The idea of Upcycled Cuisine as a trend is extremely unique. Although it may seem new to many people – you’re making snacks out of what, using beer brewing leftovers? – in fact, it’s the standard by which many chefs have operated by for many decades.
Savvy chefs are constantly looking for as many ways as possible to incorporate every single bit of their fridges, freezers and pantries into multiple recipes. Leftover chicken meat? Grind it up for your farcemeat in a pate. Overflow from the beer tap? Save it for your batter. Onion ends from your pissaladiere? Add them to your vegetable stock. The list goes on and on. Even in culinary school, I was graded on how much waste there was at the end of an exam, and would receive a better grade if I used as many items as possible across the menu and kept food out of the bin.
It’s this school of thought that keeps a successful restaurant open. However, this is not something that was openly discussed in previous years. Marketing the ingredients used in yesterday’s lunch as today’s main course wasn’t one of the selling points of a dish, and they had to be smart to not make it obvious; lest we forget the beauty that is cheeseburger soup.
Times have changed from a consumer point of view. Transparency is top of mind. Everyone wants to know what they are eating and where it came from. Menus are listing the farms where they purchase their produce and how they are benefiting our environment. Restaurant chains are pointing out areas in their supply chain where they are continuously improving and finding different ways to support our shared planet. Grocery stores are full of products that mention the use of upcycled ingredients, such as spent grain and coffee flour.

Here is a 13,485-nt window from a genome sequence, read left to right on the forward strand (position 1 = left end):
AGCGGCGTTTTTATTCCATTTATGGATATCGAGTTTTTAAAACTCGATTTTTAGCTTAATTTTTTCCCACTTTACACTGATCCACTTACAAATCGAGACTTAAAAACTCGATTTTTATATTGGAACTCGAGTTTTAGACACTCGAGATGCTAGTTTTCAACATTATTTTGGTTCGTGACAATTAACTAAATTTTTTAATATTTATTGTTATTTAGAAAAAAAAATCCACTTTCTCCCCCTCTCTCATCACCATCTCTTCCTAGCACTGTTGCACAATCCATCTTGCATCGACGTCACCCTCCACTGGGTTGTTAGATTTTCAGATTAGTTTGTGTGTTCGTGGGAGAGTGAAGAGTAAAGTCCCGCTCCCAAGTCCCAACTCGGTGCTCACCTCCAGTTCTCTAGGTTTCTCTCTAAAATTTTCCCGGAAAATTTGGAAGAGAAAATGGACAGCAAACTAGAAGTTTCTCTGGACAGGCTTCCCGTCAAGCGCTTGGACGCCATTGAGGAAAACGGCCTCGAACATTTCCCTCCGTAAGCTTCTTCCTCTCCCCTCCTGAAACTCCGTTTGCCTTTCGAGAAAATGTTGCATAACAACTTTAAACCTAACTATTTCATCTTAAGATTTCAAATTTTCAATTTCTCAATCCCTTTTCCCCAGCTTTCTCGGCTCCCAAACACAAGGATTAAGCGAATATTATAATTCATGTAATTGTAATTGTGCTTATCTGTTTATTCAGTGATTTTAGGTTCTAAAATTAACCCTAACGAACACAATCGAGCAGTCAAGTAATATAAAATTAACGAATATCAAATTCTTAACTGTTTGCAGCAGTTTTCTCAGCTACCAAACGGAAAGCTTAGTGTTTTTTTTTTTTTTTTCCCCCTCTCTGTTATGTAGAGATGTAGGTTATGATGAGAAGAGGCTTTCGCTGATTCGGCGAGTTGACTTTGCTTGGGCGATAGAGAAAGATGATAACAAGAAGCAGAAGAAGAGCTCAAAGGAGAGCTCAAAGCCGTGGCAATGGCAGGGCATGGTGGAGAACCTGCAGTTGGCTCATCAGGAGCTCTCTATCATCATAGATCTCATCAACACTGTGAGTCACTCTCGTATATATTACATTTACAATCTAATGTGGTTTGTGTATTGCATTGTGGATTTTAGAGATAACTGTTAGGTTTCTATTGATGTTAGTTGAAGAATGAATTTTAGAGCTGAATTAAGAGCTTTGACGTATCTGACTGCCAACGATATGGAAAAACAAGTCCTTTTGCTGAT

Food producers and growers are also getting much smarter about what is typically considered waste. Vegetable producers are finding ways to dehydrate and flour the produce that doesn’t make the cut for grocery store shelves. The leftover pomace from making grape juice is being turned into incredible dessert toppings.
The possibilities are endless and there are many ways you can begin to think about incorporating upcycled cuisine into your daily life at home and at the restaurant. Truly think about your food before you throw it away. Use half a bottle of flat root beer and that last bit of stock to braise a meat. Throw some overripe tomatoes into your curry sauce.
Now more than ever we need to think responsibly and ethically about our food chain. Have some fun and think about how you can use up everything in your fridge. You will be surprised at how delicious upcycled can be!